It’s key that we shift from being our kids’ external EF system (e.g., constantly reminding, packing their backpacks for them, etc.) to empowering them to develop their own EF skills and manage their own tasks. As Bill Stixrud and Ned Johnson advise, parents should be a consultant for their child, rather than their manager. This is easier said than done, so here are some steps to help move in that direction.
Work together with your child to set up a workspace (see “THE HOW” below to set up the conversation). Collaboration is imperative to ensure that your child will buy into the new setup and provide critical insights into what will help them (building metacognition along the way!).
Some key elements for designing their workspace for maximal work efficiency are:
Here’s another opportunity to tuck in metacognitive skills: ask your child when their brain is most focused and works best. If your child is most alert and productive in the morning, help set up their bedtime routine so they can wake up early enough to get most of their homework done in the morning. Our brains have peak alertness times; helping them identify theirs is key. Here are a few elements to set up together:
For any of these supports to have any traction, you will need to collaborate with your child on the workspace, timing and structures that will allow them (not you!) to be the most productive and engaged. Few kids will eagerly enter into a conversation about setting up homework protocols, so plan to tee up the conversation thoughtfully.
Ross Greene recommends a problem-solving lens, starting with a noticing (“I’ve noticed that you’ve been struggling to find a good place to get homework done. What’s up?”). Next, voice your concerns (“My concern is that if you don’t have a solid place, time and setup to get your work done, you’ll fall behind and I know that doesn’t feel good for you.”). Then invite them to problem-solve collaboratively (“I wonder if there’s a way we can create a good place for you to do homework, so you can get it done more easily?”). Start with collaborating with your child to identify the Where and the When, using some of the suggestions above.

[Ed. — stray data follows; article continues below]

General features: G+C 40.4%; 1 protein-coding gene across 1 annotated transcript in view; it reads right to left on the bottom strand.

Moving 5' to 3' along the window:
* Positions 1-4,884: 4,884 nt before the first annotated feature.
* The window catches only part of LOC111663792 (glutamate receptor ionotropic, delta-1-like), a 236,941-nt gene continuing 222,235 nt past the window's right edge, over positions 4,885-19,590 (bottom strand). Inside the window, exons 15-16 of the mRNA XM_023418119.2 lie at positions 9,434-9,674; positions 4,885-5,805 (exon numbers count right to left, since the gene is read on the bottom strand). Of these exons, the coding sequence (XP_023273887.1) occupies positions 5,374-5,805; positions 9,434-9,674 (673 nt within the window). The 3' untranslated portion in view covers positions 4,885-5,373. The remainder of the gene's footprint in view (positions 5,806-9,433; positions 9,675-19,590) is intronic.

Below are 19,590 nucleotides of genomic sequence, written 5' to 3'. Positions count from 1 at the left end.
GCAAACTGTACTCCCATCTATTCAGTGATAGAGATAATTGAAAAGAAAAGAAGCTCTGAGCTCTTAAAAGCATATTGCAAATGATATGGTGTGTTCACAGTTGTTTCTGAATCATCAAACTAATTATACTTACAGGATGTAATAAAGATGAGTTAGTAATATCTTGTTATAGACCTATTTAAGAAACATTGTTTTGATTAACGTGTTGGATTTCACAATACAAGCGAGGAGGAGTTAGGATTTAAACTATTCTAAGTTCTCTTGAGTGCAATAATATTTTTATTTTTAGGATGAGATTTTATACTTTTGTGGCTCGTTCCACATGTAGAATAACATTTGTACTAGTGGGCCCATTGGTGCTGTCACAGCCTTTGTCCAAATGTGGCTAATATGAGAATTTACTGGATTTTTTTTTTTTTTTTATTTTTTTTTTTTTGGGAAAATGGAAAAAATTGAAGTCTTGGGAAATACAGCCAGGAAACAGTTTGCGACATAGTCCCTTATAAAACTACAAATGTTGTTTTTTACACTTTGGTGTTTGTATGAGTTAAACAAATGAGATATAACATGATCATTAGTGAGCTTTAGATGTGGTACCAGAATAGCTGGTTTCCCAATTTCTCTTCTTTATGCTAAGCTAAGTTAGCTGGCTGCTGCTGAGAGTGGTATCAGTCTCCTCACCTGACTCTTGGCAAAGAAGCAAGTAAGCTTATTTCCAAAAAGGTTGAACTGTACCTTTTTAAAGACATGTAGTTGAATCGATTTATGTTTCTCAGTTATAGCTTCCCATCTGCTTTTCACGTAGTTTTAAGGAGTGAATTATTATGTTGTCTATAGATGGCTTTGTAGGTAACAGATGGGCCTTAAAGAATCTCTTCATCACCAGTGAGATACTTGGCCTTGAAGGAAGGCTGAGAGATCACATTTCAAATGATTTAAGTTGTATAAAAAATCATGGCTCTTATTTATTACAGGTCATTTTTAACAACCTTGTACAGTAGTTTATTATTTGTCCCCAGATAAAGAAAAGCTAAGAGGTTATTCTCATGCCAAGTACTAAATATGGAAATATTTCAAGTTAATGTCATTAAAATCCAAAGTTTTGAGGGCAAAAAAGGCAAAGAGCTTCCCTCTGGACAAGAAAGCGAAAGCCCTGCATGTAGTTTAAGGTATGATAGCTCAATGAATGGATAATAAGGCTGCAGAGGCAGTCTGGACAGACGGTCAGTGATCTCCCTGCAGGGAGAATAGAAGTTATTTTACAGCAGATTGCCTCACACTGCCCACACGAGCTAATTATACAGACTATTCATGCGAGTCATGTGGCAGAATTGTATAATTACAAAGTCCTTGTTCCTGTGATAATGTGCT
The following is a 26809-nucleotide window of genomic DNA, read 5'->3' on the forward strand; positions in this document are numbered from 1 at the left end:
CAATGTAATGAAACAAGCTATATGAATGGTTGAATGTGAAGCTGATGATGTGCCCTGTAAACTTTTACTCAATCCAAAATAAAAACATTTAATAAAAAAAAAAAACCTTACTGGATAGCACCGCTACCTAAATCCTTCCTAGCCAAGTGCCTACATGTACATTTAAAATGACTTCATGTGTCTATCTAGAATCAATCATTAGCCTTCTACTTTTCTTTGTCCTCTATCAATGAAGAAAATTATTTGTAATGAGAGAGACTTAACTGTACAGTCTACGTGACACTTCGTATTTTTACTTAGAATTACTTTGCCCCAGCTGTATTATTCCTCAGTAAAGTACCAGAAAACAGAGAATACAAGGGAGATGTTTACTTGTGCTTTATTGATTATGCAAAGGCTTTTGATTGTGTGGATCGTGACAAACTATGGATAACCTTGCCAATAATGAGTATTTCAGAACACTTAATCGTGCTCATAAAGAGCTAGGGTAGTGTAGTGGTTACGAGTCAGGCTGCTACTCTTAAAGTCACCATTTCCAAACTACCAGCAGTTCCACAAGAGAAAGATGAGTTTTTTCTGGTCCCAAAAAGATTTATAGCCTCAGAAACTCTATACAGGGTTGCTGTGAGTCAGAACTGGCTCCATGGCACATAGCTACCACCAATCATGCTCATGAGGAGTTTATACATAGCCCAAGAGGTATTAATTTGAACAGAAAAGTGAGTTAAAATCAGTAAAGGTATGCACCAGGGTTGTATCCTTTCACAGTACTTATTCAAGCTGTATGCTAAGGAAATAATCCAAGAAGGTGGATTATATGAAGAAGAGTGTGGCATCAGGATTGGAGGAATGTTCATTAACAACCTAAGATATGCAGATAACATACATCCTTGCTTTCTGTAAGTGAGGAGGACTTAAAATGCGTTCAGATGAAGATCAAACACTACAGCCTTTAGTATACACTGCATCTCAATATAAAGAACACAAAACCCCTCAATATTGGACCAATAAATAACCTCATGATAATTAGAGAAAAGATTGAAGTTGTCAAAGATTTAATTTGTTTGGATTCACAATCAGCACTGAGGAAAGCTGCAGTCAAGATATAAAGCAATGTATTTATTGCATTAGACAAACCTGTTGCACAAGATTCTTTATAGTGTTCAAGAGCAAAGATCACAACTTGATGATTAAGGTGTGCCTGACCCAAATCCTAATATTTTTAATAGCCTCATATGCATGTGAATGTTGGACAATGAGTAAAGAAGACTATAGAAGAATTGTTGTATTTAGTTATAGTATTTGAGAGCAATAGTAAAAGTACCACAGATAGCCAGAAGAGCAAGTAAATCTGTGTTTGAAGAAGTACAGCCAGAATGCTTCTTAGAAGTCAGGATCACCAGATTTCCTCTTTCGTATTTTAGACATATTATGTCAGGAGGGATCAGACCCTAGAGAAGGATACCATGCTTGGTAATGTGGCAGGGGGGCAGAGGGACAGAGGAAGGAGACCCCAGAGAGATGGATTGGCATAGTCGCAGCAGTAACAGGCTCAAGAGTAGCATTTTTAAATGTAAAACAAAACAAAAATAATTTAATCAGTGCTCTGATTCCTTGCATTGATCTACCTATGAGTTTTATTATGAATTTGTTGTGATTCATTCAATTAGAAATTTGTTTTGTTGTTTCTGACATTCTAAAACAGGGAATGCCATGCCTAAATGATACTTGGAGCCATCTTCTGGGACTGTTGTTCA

If you can help them identify their primary homework challenges, alongside their learning style, strengths and challenges, you can collaboratively brainstorm possible solutions.
Creating supports for your child with EF challenges is complex and rarely done perfectly the first time. Envision those supports as works in progress: check back in after a few weeks and assess whether the system works well, needs tweaks or should be replaced. There are many resources to support kids with EF challenges in school, including printable calendars and EF-focused agenda notebooks. I recommend perusing some of them alongside your child to find what they think will be best.
I often say that parenting is 75% problem-solving, and that teaching our kids to see their homework challenges as problems they can break down and solve will serve them well as they move through school and life.
This article appears in the November 2022 issue of Washington Parent magazine.